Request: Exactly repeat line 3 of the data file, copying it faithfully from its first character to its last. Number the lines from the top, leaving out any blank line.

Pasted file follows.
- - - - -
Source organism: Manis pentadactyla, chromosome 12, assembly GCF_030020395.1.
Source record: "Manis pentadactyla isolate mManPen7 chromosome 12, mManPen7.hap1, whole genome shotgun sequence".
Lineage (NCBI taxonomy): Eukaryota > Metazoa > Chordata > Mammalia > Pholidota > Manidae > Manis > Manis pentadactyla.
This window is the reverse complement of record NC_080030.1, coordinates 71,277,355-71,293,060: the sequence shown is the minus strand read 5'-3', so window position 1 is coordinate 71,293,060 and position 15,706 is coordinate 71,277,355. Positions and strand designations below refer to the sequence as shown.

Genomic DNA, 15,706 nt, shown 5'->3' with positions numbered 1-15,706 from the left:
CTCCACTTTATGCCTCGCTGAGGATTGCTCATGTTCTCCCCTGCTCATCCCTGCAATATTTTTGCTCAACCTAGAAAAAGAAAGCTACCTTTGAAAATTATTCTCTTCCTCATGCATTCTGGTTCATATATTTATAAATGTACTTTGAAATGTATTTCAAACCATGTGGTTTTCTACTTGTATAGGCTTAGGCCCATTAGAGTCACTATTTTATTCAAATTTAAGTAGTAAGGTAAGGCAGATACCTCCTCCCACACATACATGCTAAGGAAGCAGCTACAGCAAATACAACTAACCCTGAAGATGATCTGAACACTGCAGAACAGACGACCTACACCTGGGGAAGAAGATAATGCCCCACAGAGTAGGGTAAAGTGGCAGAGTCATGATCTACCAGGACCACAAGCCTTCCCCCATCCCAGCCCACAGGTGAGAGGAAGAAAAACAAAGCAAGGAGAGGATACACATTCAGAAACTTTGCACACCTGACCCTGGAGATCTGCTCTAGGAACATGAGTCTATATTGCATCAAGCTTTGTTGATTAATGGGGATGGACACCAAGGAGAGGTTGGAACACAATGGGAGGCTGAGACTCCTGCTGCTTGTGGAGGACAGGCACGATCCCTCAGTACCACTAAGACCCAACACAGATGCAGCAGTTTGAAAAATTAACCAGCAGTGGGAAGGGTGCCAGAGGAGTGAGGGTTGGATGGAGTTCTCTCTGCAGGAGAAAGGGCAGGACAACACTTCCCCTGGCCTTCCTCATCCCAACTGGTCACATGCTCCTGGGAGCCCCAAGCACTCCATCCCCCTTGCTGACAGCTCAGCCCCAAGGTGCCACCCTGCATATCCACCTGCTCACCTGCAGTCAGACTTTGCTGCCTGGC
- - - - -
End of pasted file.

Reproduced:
Lineage (NCBI taxonomy): Eukaryota > Metazoa > Chordata > Mammalia > Pholidota > Manidae > Manis > Manis pentadactyla.